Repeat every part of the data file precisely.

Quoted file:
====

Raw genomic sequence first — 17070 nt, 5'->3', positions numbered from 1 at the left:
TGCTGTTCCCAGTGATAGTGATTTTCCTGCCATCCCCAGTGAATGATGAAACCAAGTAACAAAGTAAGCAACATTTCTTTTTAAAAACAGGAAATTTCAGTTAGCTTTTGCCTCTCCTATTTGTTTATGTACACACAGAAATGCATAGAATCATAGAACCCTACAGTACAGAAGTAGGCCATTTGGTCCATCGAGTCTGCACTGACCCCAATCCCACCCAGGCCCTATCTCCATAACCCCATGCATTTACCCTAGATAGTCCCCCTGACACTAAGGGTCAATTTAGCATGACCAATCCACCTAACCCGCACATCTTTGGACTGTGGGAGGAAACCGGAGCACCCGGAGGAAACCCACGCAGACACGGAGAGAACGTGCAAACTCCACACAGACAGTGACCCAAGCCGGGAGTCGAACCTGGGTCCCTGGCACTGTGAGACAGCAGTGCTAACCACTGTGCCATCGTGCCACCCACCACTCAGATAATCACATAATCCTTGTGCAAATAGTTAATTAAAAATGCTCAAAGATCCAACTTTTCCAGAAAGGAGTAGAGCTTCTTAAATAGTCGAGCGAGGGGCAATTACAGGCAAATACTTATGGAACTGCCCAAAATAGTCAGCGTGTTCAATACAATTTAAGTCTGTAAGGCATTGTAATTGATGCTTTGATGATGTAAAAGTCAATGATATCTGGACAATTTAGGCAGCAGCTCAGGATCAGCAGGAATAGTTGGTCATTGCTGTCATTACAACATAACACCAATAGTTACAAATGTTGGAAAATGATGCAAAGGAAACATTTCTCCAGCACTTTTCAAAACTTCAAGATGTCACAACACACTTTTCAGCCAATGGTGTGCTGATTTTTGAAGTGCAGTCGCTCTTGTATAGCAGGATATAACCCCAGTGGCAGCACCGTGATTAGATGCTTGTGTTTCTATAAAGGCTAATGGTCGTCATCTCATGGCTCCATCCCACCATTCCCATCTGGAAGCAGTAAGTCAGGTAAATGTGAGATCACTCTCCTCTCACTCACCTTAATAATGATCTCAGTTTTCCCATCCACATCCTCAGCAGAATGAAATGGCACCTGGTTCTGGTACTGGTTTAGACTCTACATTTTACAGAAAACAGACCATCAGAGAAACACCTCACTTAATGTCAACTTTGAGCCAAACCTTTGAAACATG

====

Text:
Raw genomic sequence first — 17070 nt, 5'->3', positions numbered from 1 at the left:
TGCTGTTCCCAGTGATAGTGATTTTCCTGCCATCCCCAGTGAATGATGAAACCAAGTAACAAAGTAAGCAACATTTCTTTTTAAAAACAGGAAATTTCAGTTAGCTTTTGCCTCTCCTATTTGTTTATGTACACACAGAAATGCATAGAATCATAGAACCCTACAGTACAGAAGTAGGCCATTTGGTCCATCGAGTCTGCACTGACCCCAATCCCACCCAGGCCCTATCTCCATAACCCCATGCATTTACCCTAGATAGTCCCCCTGACACTAAGGGTCAATTTAGCATGACCAATCCACCTAACCCGCACATCTTTGGACTGTGGGAGGAAACCGGAGCACCCGGAGGAAACCCACGCAGACACGGAGAGAACGTGCAAACTCCACACAGACAGTGACCCAAGCCGGGAGTCGAACCTGGGTCCCTGGCACTGTGAGACAGCAGTGCTAACCACTGTGCCATCGTGCCACCCACCACTCAGATAATCACATAATCCTTGTGCAAATAGTTAATTAAAAATGCTCAAAGATCCAACTTTTCCAGAAAGGAGTAGAGCTTCTTAAATAGTCGAGCGAGGGGCAATTACAGGCAAATACTTATGGAACTGCCCAAAATAGTCAGCGTGTTCAATACAATTTAAGTCTGTAAGGCATTGTAATTGATGCTTTGATGATGTAAAAGTCAATGATATCTGGACAATTTAGGCAGCAGCTCAGGATCAGCAGGAATAGTTGGTCATTGCTGTCATTACAACATAACACCAATAGTTACAAATGTTGGAAAATGATGCAAAGGAAACATTTCTCCAGCACTTTTCAAAACTTCAAGATGTCACAACACACTTTTCAGCCAATGGTGTGCTGATTTTTGAAGTGCAGTCGCTCTTGTATAGCAGGATATAACCCCAGTGGCAGCACCGTGATTAGATGCTTGTGTTTCTATAAAGGCTAATGGTCGTCATCTCATGGCTCCATCCCACCATTCCCATCTGGAAGCAGTAAGTCAGGTAAATGTGAGATCACTCTCCTCTCACTCACCTTAATAATGATCTCAGTTTTCCCATCCACATCCTCAGCAGAATGAAATGGCACCTGGTTCTGGTACTGGTTTAGACTCTACATTTTACAGAAAACAGACCATCAGAGAAACACCTCACTTAATGTCAACTTTGAGCCAAACCTTTGAAACATG